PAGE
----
In my last post, I shared a story about a strained relationship with a co-worker and how it changed dramatically when I dared to discuss an undiscussable with her. Instead of avoiding one another, we developed a deep - and mutual - respect for one another that endures 18 years later.
Today, I'll share my recent experience with a client. He's a physician-leader who, early in our coaching, described a team member who routinely confounds the work of the team and frustrates other members. My client expressed a belief that "I like her a lot and think she could be a good leader". When I challenged him on this a few weeks later, "Thomas" confessed - with a hint of relief in his voice - a dislike for how she behaves and a belief that she could be a good subject matter expert (SME) or project manager but not a leader of people.
When I asked if he'd shared this with her, "Thomas" said he hadn't. I asked whether he could. He acknowledged that he needed to but didn't know how. We played with this for a bit, and I asked what he wants for her. He said he cares about her and wants to see her do well. Suddenly, Thomas got a "I could say that to her!" look in his eyes. He recognized that he could build trust with her by saying he cares and (I helped with this next part) then sharing that her behaviors often seem at odds with what leadership requires. At this point, he could say he sometimes wonders whether she even wants to be responsible for other people.
By sharing this, "Thomas" would be demonstrating his concern for her wellbeing while giving her tacit permission to acknowledge that leadership wasn't actually a dream of hers. Of course, we were speculating that she may not want to lead other people...that she might believe she had to become a leader in order to be viewed as a success. It did make sense that she may be trying to fulfill someone else's expectations of her.
Within a week, "Thomas" had a conversation with this team member that was different than any of their previous interactions. "Thomas" made a huge deposit in the emotional bank account of their relationship by expressing his commitment to her and her professional development. When he made it safe for her to describe her interests, she quickly dove into the details of a project and never once mentioned leading anyone.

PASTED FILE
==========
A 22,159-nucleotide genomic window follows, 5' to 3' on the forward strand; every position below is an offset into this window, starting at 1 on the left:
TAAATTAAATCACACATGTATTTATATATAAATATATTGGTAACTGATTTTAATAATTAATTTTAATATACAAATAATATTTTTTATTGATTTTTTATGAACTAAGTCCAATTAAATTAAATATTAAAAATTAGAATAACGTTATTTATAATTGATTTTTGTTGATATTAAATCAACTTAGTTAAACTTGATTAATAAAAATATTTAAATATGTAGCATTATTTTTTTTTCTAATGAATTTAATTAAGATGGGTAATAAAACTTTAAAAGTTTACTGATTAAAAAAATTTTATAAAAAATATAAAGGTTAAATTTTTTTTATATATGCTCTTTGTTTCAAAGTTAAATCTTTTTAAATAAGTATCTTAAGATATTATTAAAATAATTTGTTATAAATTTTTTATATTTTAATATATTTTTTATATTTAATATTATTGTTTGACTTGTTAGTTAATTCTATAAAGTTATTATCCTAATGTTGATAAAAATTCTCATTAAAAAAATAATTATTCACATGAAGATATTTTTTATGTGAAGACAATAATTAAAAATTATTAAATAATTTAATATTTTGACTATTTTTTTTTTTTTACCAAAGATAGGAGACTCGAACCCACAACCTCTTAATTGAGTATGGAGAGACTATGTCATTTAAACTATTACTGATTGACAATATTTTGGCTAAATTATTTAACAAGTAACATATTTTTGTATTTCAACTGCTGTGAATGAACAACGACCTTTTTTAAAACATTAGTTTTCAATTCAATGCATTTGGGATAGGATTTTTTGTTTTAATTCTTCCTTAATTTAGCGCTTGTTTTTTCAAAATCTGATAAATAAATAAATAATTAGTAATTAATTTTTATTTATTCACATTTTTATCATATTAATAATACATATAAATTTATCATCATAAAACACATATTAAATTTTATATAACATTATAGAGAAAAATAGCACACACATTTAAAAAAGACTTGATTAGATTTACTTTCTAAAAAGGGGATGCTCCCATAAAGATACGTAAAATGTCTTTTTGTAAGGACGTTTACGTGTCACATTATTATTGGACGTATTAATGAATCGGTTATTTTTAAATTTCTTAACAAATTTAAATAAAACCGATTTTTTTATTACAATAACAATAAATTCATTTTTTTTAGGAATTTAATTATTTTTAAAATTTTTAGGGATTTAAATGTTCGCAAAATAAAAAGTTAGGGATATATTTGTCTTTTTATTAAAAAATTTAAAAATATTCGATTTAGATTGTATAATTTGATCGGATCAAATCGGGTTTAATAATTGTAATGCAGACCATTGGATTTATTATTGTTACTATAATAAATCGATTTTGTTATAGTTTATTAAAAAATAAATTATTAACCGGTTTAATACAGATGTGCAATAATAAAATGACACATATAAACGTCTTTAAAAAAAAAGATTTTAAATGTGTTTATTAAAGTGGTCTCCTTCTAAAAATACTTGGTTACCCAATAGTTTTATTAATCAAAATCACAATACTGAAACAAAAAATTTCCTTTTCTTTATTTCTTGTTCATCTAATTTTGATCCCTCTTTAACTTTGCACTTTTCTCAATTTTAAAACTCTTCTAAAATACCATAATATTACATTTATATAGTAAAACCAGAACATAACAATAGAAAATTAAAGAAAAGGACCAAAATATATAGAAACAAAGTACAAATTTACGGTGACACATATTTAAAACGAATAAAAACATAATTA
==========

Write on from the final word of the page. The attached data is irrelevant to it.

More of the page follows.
It seemed clear to "Thomas" that they'd broken through to a core truth about this teammate's interests. While she said she wants to be a leader, her passions really are with the important details of managing projects and creating better systems. Unsurprisingly, she would be happiest as a SME and maybe miserably ineffective as a leader. And "Thomas" now is much more able to help his employee achieve her potential.
Last week, I had my final coaching session with "Thomas". As we reflected on the ground we'd covered, he recalled the breakthrough conversation with the team member in this story. I heard him say something that I hadn't heard - but which made perfect sense. He said, "I had her trust and then lost it somewhere along the way. I re-gained it when I stepped up and discussed the undiscussable [to lead or not to lead] with her."
As I write, it's important to say the dynamic between "Thomas" and his employee is ever unfolding. The last time he talked to her, they seemed at such an impasse that he called a time out. He said that she deserved to be heard, and he wasn't doing a good job of it. After a short break, they returned to a more productive and less emotionally charged conversation. They didn't resolve everything, but the mutual trust was evident. So they have a new problem to solve, and that's a good thing! In fact, the single greatest reason for us to discuss - and resolve - undiscussables is to create space for the next challenge to emerge.
If you are grappling with the challenges of leadership and want things to be better, please contact me at firstname.lastname@example.org or 303-598-3470.